The seasonal changes are yet another big part of what makes a town like Denver worth living in. Having lived in a mono-climate, where the only seasonal change was a varying of temperature and humidity and, oh yeah, hurricane season, our seasonal changes are what keeps things really interesting with such a varying of pure change from season to season. I’ve posted the seasonal change to winter, spring snow and full on summer, but the change from winter to spring, to me, is the most satisfying of all seasonal changes. With the winter to spring change, we get a new perspective on life. Where once was brown, dead dreary trees and grass and dirt, we see buds springing from once lifeless limbs, brown grass magically transformed green and beautifully colored flowers pushing through the dry, hardened seemingly dead earth.
It’s hard not to appreciate spring and all its newness and beauty. Away go the heavy coats and boots. The snow shovel will (hopefully) get stored in the garage for many months and the roller blades, bicycles, shorts and sandals are now at the ready for basking in this new season. We welcome you spring like a very rich uncle we almost forgot we had.
Enjoy spring in Denver, but keep your eyes open for the only aspect of spring we truly fear… HAIL!
(You can click on the image to make it larger if you so please!)
Kirk A Hartshorn 720-244-5454 RIDE ON!
Perry & Co. www.perryandco.com
Well spring has hit Denver and so has our first big ,wet spring snow storm. The beauty of a spring storm can sometimes be overlooked by the damage that comes along with this heavy, wet snow. Power outages, downed tree limbs and power lines, and lots of slush are but a few of the consequences of a heavy spring snow. But let’s not dwell on all that and just see what beauty comes of a spring snowfall in Wash Park.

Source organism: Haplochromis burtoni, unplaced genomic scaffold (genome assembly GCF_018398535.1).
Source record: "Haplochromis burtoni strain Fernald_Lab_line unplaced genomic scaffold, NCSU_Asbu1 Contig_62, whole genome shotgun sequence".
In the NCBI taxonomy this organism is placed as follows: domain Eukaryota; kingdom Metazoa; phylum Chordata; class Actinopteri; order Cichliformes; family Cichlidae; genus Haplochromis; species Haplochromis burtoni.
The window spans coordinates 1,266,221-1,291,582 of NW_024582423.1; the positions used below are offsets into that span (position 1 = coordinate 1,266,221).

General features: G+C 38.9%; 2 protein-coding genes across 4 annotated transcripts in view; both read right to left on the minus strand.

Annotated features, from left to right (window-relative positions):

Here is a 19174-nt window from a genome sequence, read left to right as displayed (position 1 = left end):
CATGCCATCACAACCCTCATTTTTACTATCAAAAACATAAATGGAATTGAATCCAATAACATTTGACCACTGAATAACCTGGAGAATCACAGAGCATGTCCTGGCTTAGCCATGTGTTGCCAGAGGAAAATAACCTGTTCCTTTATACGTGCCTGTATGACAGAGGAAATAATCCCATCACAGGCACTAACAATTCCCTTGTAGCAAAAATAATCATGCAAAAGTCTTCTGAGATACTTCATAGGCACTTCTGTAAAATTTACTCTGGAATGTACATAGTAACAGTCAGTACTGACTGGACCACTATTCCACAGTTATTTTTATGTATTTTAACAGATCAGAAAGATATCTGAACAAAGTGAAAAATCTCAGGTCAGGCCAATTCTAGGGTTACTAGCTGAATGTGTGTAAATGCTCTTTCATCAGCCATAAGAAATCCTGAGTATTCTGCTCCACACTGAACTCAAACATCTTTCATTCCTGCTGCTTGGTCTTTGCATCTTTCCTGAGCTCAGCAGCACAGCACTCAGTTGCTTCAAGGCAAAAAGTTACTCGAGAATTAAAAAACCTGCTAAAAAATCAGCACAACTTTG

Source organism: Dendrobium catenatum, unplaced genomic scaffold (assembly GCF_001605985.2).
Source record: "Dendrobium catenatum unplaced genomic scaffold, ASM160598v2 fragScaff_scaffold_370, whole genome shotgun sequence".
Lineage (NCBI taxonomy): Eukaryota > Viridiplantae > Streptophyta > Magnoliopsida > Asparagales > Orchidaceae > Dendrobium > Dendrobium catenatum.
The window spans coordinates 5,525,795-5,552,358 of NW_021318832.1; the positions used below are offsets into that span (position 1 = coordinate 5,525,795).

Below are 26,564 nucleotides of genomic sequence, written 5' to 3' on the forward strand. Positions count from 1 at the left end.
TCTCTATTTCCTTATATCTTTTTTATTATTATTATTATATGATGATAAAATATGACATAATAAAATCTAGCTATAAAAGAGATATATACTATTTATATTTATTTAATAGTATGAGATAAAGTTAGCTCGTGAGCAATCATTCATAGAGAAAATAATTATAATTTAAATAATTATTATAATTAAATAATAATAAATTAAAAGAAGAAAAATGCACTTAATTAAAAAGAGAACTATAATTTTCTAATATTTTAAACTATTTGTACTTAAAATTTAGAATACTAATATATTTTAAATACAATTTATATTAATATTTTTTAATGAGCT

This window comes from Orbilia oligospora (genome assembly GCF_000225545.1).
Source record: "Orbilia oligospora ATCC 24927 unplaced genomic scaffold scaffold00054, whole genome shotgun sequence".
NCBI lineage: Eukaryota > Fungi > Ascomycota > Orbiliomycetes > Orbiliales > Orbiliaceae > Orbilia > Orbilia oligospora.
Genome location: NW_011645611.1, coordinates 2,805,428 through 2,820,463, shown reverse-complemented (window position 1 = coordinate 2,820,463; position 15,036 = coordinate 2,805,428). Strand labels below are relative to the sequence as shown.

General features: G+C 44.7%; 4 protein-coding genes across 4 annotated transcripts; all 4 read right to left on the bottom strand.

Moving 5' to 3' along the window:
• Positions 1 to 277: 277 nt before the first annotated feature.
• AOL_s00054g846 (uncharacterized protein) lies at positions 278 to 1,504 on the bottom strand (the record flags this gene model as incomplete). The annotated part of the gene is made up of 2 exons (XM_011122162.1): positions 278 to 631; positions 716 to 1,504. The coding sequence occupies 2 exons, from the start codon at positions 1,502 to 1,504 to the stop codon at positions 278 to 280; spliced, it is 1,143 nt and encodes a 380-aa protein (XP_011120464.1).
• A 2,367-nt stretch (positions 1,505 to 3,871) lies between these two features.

Most snow storms hit us from the north, as seen with the accumulation on some of these north facing trees and light posts.
These heavy, wet spring snow storms can take a toll on trees and shrubs that hold snow like a magnet holding metal filings. Most trees are resilient and strong enough to hold on until the melt happens.
But in Denver this scene will be transformed in a mere few days. Erased by the sun as if it never happened and the park will be abuzz with bikes, roller blades and children running about forgetful of what the neighborhood looked like just few days prior. Remember, Denver has approx. 300 days of sunshine a year, so we just look at these springtime snowstorms as a great way to get some water in the ground and help make it a greener summer.
The residents of the park don’t seem to have been affected by the snow at all.
The fall colors in Denver seem to be very impressive this year as compared to last. Last year Denver seemed to skip past fall (autumn) and shuttle us directly into winter. This year, though, colors abound throughout the city. I walked around Wash Park the other day and took some pictures of some changing leaves, some others from around Cherry Creek and a few today along the Cherry Creek bike path on my way back from a bike ride to Lookout Mountain in Golden. Even as I type up this post I peer out my window and am flooded with leaf colors of reds, greens, yellows and oranges. A spectacular site in the city.
Kirk Hartshorn 720-244-5454 firstname.lastname@example.org
Perry & Co www.perryandco.com